NUJP, others denounce Duterte’s remarks on killing of journalists

Just a day after Mr. Duterte’s proclamation, another journalist, Alex Balcoba, was shot dead while he was manning his store near the Quiapo Church in Manila.

Mr. Duterte in his freewheeling remarks at his press conference hinted that journalists who were getting killed were corrupt.

“Just because you’re a journalist doesn’t mean you’re exempted from assassination if you’re a son of a bitch,” he said.

“Freedom of expression won’t save you,” Mr. Duterte said. “The Constitution cannot help you kapag binaboy mo ang isang tao [if you messed with a person],” he added.

The National Union of Journalists of the Philippines (NUJP) said Mr. Duterte’s statement was “appalling,” as “he has declared open season to silence the media.”

The NUJP added that it “does not gloss over the fact that corruption is among the most pressing problems faced by the media. Nor do we deny that this could be the reason for a number of media killings.”

“However, it is one thing to recognize a possible reason for murder; it is a totally different thing to present this as a justification for taking life.”

It also cited cases of individuals seeking revenge from journalists “soiling their reputations.”

In many instances of journalist killings, the accused are from the government and face allegations of corruption.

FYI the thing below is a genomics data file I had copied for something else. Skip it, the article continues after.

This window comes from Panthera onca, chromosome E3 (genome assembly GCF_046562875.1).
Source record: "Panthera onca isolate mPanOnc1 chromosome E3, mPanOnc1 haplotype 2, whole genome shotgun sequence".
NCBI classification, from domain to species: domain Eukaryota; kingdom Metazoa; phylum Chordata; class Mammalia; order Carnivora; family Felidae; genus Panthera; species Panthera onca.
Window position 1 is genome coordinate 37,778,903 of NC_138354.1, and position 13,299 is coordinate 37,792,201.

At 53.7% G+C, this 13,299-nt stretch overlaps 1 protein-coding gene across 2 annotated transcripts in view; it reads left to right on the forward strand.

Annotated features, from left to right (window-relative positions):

“Let us just cite a few of the more prominent cases — the murders of Edgar Damalerio of Pagadian City, Marlene Esperat of Tacurong City, and Gerry Ortega of Puerto Princesa City, and, of course, the most heinous of all, the Nov. 23, 2009 Ampatuan massacre, of which 32 of the 58 victims were media workers, making it not only the worst case of electoral violence in recent Philippine history but the single deadliest attack on journalists ever,” the NUJP said.

The group reminded Mr. Duterte that “leadership… carries weight and what leaders say, right or wrong, seriously or in jest, will resound with their followers.”

“Murder is no joke. Neither is press freedom,” it added.

In an e-mail to the media, Mr. Ortega’s daughter Michaella said the family was “incensed by the hasty and crass generalizations made about murdered journalists in the country.”

“Doc Gerry Ortega was killed for his courage and integrity. He was murdered precisely because he was honorable. He fought for social justice. He stood up against mining in Palawan. He exposed corruption in the provincial government, which included the misuse of billions of pesos from the Malampaya fund,” the statement said. For its part, the Center for International Law, Inc., said Mr. Duterte’s remark was “not only insensitive [but also] shows a cynical attitude towards what is a serious concern to the international community and a scourge to any society founded on democratic ideals.” “In a country that has become one of the most dangerous places on earth for journalists, it will only serve to embolden, rather than deter, those who kill without compunction.” Mr. Duterte in the course of his news conference said, pointing at his audience of journalists, “May sundalo ba diyan? Paki-Armalite nga ito [Is there a soldier there? Please Armalite them].”

His spokesmen were left the next day explaining Mr. Duterte’s remarks.

Salvador S. Panelo said that Mr. Duterte did not mean to endorse media killing.

“What he was saying [on Tuesday night] is when a journalist is killed, it doesn’t mean that he was killed as a journalist. That person is killed because he has done something wrong to another fellow man,” spokesman Salvador S. Panelo, who served as counsel for Andal S. Ampatuan, Jr., told reporters in Davao City as aired on ANC.

Source: Bworld Online